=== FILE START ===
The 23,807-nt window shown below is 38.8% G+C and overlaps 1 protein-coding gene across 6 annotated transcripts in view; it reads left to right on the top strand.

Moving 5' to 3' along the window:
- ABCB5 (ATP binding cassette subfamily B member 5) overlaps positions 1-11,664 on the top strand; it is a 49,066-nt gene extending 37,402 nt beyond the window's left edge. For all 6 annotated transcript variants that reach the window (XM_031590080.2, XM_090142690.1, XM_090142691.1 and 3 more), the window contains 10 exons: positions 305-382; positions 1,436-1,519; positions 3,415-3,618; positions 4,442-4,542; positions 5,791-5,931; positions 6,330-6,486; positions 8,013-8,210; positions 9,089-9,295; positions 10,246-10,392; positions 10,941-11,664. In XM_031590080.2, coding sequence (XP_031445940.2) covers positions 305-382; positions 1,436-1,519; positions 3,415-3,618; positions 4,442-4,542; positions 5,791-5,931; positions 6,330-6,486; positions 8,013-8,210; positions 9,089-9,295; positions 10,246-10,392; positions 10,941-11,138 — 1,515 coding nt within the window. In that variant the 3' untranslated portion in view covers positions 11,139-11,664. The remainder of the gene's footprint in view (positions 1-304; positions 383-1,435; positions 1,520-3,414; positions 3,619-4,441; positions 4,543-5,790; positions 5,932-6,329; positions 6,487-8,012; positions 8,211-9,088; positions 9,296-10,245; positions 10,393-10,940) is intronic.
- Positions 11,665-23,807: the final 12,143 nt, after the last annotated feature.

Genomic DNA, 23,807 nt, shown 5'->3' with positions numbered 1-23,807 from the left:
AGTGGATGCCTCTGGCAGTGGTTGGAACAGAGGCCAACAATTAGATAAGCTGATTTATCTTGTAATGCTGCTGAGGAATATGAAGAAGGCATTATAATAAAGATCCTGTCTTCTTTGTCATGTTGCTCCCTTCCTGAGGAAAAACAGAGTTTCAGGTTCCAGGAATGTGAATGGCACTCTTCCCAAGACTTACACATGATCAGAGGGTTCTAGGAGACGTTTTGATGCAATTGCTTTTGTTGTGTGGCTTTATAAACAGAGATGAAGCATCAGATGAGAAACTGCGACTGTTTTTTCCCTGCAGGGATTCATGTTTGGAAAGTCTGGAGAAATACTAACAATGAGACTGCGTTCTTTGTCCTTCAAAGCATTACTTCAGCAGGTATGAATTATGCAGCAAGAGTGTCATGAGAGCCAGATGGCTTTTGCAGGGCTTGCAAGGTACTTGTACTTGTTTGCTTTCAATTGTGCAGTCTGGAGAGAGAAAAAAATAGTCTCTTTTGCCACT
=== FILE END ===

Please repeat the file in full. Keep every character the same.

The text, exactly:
The 23,807-nt window shown below is 38.8% G+C and overlaps 1 protein-coding gene across 6 annotated transcripts in view; it reads left to right on the top strand.

Moving 5' to 3' along the window:
- ABCB5 (ATP binding cassette subfamily B member 5) overlaps positions 1-11,664 on the top strand; it is a 49,066-nt gene extending 37,402 nt beyond the window's left edge. For all 6 annotated transcript variants that reach the window (XM_031590080.2, XM_090142690.1, XM_090142691.1 and 3 more), the window contains 10 exons: positions 305-382; positions 1,436-1,519; positions 3,415-3,618; positions 4,442-4,542; positions 5,791-5,931; positions 6,330-6,486; positions 8,013-8,210; positions 9,089-9,295; positions 10,246-10,392; positions 10,941-11,664. In XM_031590080.2, coding sequence (XP_031445940.2) covers positions 305-382; positions 1,436-1,519; positions 3,415-3,618; positions 4,442-4,542; positions 5,791-5,931; positions 6,330-6,486; positions 8,013-8,210; positions 9,089-9,295; positions 10,246-10,392; positions 10,941-11,138 — 1,515 coding nt within the window. In that variant the 3' untranslated portion in view covers positions 11,139-11,664. The remainder of the gene's footprint in view (positions 1-304; positions 383-1,435; positions 1,520-3,414; positions 3,619-4,441; positions 4,543-5,790; positions 5,932-6,329; positions 6,487-8,012; positions 8,211-9,088; positions 9,296-10,245; positions 10,393-10,940) is intronic.
- Positions 11,665-23,807: the final 12,143 nt, after the last annotated feature.

Genomic DNA, 23,807 nt, shown 5'->3' with positions numbered 1-23,807 from the left:
AGTGGATGCCTCTGGCAGTGGTTGGAACAGAGGCCAACAATTAGATAAGCTGATTTATCTTGTAATGCTGCTGAGGAATATGAAGAAGGCATTATAATAAAGATCCTGTCTTCTTTGTCATGTTGCTCCCTTCCTGAGGAAAAACAGAGTTTCAGGTTCCAGGAATGTGAATGGCACTCTTCCCAAGACTTACACATGATCAGAGGGTTCTAGGAGACGTTTTGATGCAATTGCTTTTGTTGTGTGGCTTTATAAACAGAGATGAAGCATCAGATGAGAAACTGCGACTGTTTTTTCCCTGCAGGGATTCATGTTTGGAAAGTCTGGAGAAATACTAACAATGAGACTGCGTTCTTTGTCCTTCAAAGCATTACTTCAGCAGGTATGAATTATGCAGCAAGAGTGTCATGAGAGCCAGATGGCTTTTGCAGGGCTTGCAAGGTACTTGTACTTGTTTGCTTTCAATTGTGCAGTCTGGAGAGAGAAAAAAATAGTCTCTTTTGCCACT